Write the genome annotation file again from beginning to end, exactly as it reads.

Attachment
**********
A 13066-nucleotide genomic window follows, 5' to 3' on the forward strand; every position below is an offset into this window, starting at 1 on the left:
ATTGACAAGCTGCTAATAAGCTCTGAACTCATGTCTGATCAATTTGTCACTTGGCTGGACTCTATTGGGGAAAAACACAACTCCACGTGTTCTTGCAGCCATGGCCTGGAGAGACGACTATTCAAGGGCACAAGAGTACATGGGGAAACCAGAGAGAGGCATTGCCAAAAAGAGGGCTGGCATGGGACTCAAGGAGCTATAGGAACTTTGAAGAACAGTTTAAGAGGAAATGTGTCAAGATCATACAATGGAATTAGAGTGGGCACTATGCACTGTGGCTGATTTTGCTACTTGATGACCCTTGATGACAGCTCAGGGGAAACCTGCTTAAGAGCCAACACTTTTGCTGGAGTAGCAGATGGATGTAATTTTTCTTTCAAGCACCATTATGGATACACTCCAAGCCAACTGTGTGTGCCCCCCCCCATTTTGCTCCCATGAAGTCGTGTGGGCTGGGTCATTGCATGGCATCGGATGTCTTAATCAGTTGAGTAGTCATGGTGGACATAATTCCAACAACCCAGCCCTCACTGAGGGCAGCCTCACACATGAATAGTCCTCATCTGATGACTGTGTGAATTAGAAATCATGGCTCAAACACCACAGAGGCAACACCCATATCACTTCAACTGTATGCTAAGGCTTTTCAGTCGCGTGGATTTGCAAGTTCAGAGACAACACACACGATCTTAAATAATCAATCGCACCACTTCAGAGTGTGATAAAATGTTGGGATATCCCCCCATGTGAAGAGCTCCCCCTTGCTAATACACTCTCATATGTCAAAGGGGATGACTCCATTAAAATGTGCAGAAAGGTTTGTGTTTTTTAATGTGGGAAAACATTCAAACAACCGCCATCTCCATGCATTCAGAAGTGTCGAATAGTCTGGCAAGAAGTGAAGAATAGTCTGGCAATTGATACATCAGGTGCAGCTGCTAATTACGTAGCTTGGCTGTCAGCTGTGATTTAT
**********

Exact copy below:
A 13066-nucleotide genomic window follows, 5' to 3' on the forward strand; every position below is an offset into this window, starting at 1 on the left:
ATTGACAAGCTGCTAATAAGCTCTGAACTCATGTCTGATCAATTTGTCACTTGGCTGGACTCTATTGGGGAAAAACACAACTCCACGTGTTCTTGCAGCCATGGCCTGGAGAGACGACTATTCAAGGGCACAAGAGTACATGGGGAAACCAGAGAGAGGCATTGCCAAAAAGAGGGCTGGCATGGGACTCAAGGAGCTATAGGAACTTTGAAGAACAGTTTAAGAGGAAATGTGTCAAGATCATACAATGGAATTAGAGTGGGCACTATGCACTGTGGCTGATTTTGCTACTTGATGACCCTTGATGACAGCTCAGGGGAAACCTGCTTAAGAGCCAACACTTTTGCTGGAGTAGCAGATGGATGTAATTTTTCTTTCAAGCACCATTATGGATACACTCCAAGCCAACTGTGTGTGCCCCCCCCCATTTTGCTCCCATGAAGTCGTGTGGGCTGGGTCATTGCATGGCATCGGATGTCTTAATCAGTTGAGTAGTCATGGTGGACATAATTCCAACAACCCAGCCCTCACTGAGGGCAGCCTCACACATGAATAGTCCTCATCTGATGACTGTGTGAATTAGAAATCATGGCTCAAACACCACAGAGGCAACACCCATATCACTTCAACTGTATGCTAAGGCTTTTCAGTCGCGTGGATTTGCAAGTTCAGAGACAACACACACGATCTTAAATAATCAATCGCACCACTTCAGAGTGTGATAAAATGTTGGGATATCCCCCCATGTGAAGAGCTCCCCCTTGCTAATACACTCTCATATGTCAAAGGGGATGACTCCATTAAAATGTGCAGAAAGGTTTGTGTTTTTTAATGTGGGAAAACATTCAAACAACCGCCATCTCCATGCATTCAGAAGTGTCGAATAGTCTGGCAAGAAGTGAAGAATAGTCTGGCAATTGATACATCAGGTGCAGCTGCTAATTACGTAGCTTGGCTGTCAGCTGTGATTTAT